Grouse Hunting Basics

By Paul Fuller

     Due to last year’s outstanding grouse season, I’ve never had so many emails asking about grouse hunting.  Plus, most of the major grouse camps are booked for this fall.  You can separate yourself from the maddening crowd by being just a little smarter about your approach to grouse hunting.  Here’s how.

 Like most living things, there are two major requirements for staying alive:  food and shelter. Combine the two and we have what the biologists refer to as habitat.

Grouse Food

     Let’s address grouse food first. I break down grouse food sources during the season into three periods.  The first period is during early season grouse hunting.  During this period, the grouse food plate is huge.  The entire forest is one big dinner plate.  Biologists have identified over 500 plant species, when green, that the grouse eat. High on the list are wild strawberry leaves, clover and wild raspberry leaves.  Since the food plate is so big, it’s difficult to find a grouse “hot” spot.  They could be anywhere.  If you hunt with bird dogs, find what appears to be good habitat and just let the dogs do the work.

     If you don’t hunt with dogs, find logging roads with clover in the ditches.  Slowly walk the roads and you’ll very often get flushes from the ditch.  There is nothing more satisfying then shooting a grouse on the wing.  Another tip is if you’re driving the roads and see a grouse run into the woods, send a friend around to head it off.  One stays on the road. One of the two will often get an on-the-wing shot.  Great fun and fair chase.

The Season

     The second period is what I refer to as mid-season.  In New England, that’s usually the third and fourth week of October.  By then, there has usually been a frost.  The frost kills much of the green; clover and strawberry leaves turn brown which means they have no nutritional value.  Nuts, berries and apples are the favorite foods during the second period.  Nuts and berries are usually in most good grouse cover, however, apples will require an old abandoned farm.  Find the orchard on that old abandoned farm and you’ll have a jackpot.  For nuts, look for acorns, beech and hickory.  All very tasty for the grouse.  For berries, watch for mountain ash, high bush cranberries and grapes.  The mountain ash and high bush cranberries will grow wild through seeds dropped from bird poop.  For grapes, you’ll need one of those old abandoned farms.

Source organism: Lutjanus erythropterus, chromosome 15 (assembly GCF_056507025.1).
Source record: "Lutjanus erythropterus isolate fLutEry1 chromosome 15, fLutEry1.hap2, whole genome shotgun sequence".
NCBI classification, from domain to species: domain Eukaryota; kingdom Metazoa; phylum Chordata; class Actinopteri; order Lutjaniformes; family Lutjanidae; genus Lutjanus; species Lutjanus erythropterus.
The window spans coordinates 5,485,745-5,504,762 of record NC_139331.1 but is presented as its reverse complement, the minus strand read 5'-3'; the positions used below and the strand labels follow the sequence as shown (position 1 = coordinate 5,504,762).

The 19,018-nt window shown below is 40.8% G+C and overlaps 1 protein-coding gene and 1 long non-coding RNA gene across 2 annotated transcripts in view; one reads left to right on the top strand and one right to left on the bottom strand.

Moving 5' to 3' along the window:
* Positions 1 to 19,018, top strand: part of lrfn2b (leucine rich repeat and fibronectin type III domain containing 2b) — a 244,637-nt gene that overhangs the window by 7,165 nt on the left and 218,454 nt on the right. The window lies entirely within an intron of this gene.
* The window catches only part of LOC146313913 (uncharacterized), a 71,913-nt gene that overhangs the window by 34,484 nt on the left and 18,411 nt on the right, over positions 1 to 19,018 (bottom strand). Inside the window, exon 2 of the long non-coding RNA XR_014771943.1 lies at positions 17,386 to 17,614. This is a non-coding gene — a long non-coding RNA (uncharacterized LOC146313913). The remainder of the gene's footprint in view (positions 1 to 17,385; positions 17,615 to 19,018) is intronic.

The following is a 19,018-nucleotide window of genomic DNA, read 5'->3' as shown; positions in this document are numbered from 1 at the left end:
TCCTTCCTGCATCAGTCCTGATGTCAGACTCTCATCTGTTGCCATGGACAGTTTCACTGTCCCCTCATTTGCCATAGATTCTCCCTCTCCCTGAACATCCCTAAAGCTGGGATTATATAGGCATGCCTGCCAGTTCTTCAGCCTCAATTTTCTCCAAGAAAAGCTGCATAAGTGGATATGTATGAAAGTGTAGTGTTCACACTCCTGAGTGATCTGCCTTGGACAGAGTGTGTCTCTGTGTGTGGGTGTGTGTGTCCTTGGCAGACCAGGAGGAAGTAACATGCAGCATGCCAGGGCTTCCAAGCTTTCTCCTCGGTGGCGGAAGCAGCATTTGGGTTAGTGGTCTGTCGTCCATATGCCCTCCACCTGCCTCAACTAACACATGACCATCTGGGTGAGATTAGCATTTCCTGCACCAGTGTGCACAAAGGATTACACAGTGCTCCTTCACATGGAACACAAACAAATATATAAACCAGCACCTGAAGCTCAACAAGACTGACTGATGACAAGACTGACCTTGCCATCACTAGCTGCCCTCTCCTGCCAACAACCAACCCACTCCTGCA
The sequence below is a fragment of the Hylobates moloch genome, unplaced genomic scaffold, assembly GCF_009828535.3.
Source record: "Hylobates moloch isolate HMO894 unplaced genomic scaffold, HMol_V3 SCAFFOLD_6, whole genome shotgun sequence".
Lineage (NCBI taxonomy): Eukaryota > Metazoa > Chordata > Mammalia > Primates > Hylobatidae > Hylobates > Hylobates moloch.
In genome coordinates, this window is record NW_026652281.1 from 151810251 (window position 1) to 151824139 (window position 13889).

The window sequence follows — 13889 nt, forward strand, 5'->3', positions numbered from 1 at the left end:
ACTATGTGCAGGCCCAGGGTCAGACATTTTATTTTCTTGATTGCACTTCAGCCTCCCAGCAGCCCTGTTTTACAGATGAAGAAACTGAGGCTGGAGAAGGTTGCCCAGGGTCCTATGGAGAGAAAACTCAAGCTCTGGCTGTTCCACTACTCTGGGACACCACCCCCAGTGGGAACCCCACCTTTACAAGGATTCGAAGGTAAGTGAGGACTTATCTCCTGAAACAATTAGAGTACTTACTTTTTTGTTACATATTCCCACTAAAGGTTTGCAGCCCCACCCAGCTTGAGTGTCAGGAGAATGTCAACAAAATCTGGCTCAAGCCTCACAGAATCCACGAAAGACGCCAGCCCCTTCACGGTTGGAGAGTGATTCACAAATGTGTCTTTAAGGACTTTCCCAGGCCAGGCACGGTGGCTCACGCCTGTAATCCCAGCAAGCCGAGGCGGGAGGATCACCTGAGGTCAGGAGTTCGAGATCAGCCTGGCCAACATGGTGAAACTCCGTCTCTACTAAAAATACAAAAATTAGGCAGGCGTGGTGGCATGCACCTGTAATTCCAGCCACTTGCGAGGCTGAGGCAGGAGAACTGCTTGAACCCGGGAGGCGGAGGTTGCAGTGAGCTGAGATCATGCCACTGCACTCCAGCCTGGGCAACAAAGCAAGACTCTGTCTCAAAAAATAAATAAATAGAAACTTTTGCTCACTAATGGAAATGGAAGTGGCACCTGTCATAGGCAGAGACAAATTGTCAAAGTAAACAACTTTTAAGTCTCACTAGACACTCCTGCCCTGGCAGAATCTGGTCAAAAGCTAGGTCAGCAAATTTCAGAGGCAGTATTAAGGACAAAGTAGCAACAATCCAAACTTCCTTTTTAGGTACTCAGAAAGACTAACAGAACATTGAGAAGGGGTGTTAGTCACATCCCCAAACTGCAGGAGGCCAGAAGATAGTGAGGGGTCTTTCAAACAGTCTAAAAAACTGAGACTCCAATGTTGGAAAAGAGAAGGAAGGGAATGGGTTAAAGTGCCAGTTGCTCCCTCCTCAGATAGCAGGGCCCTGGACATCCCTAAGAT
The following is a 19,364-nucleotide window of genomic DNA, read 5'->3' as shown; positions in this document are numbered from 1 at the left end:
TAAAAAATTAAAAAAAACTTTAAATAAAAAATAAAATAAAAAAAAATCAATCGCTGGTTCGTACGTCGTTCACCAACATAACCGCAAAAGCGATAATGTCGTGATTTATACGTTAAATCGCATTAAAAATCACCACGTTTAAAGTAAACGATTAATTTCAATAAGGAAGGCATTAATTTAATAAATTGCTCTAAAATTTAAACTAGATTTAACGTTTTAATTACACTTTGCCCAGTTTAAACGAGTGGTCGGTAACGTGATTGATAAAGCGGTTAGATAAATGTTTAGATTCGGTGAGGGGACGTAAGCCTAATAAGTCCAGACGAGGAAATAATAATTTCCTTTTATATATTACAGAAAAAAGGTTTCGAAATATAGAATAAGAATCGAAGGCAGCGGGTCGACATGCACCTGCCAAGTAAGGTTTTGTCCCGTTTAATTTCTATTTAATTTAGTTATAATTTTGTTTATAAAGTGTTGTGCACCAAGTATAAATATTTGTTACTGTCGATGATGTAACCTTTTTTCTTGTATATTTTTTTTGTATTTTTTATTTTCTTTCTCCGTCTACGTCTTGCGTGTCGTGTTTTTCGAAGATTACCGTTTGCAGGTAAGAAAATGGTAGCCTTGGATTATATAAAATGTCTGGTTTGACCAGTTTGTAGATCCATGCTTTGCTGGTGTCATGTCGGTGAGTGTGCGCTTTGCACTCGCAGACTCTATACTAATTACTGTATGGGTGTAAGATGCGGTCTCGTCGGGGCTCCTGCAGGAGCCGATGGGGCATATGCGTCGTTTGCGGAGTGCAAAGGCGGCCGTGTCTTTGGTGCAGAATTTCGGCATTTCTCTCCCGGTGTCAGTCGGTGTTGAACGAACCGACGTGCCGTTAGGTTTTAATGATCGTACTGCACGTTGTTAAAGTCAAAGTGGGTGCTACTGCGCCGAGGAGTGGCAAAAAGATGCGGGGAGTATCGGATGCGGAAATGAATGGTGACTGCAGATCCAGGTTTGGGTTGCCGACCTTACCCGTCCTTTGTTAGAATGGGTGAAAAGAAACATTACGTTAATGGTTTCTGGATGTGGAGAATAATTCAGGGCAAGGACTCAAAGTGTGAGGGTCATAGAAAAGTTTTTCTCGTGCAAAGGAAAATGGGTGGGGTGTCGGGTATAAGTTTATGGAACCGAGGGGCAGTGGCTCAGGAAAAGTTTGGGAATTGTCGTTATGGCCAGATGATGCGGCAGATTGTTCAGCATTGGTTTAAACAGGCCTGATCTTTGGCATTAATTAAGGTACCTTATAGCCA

The third food period during hunting season, starting in November, consists of tree buds and rose hips.  For tree buds, look for aspen and black cherry in the more wild landscape.  Where you’ve found that precious abandoned apple orchard, those trees keep on giving; the buds are a delicacy for the grouse.  Tree buds are what primarily feed the grouse throughout the winter.


     Now let’s address shelter.  Shelter provides the grouse with protection from severe weather and predators.  The best shelter is a mixture of young hard wood growth and conifers.  Both, due to density, provide enough shelter to prevent aerial predators from penetrating the foliage.  Grouse are edge birds.  They like habitat that allows them to move short distances from shelter to food.  Find a thick conifer stand that borders food and you’ll find grouse.

     If you’re hunting solo and on-foot, remember that grouse move more frequently early morning and late afternoon.   And, the same if you’re hunting with bird dogs.  For dogs, the bird scent required for pointing is strongest when the bird is moving.  Scent rises into a scent cloud when the bird is warm which comes from moving.   Temperatures between 40 and 60 are considered the best for bird scent and dog work.

     Susan and I hope you have a great upland season.

Paul and Susan, his wife, host the Bird Dogs Afield TV show.  All past episodes may be watched on his website:  Also, Bird Dogs Afield has their own Roku and Amazon Fire channels.  Contact:  [email protected].

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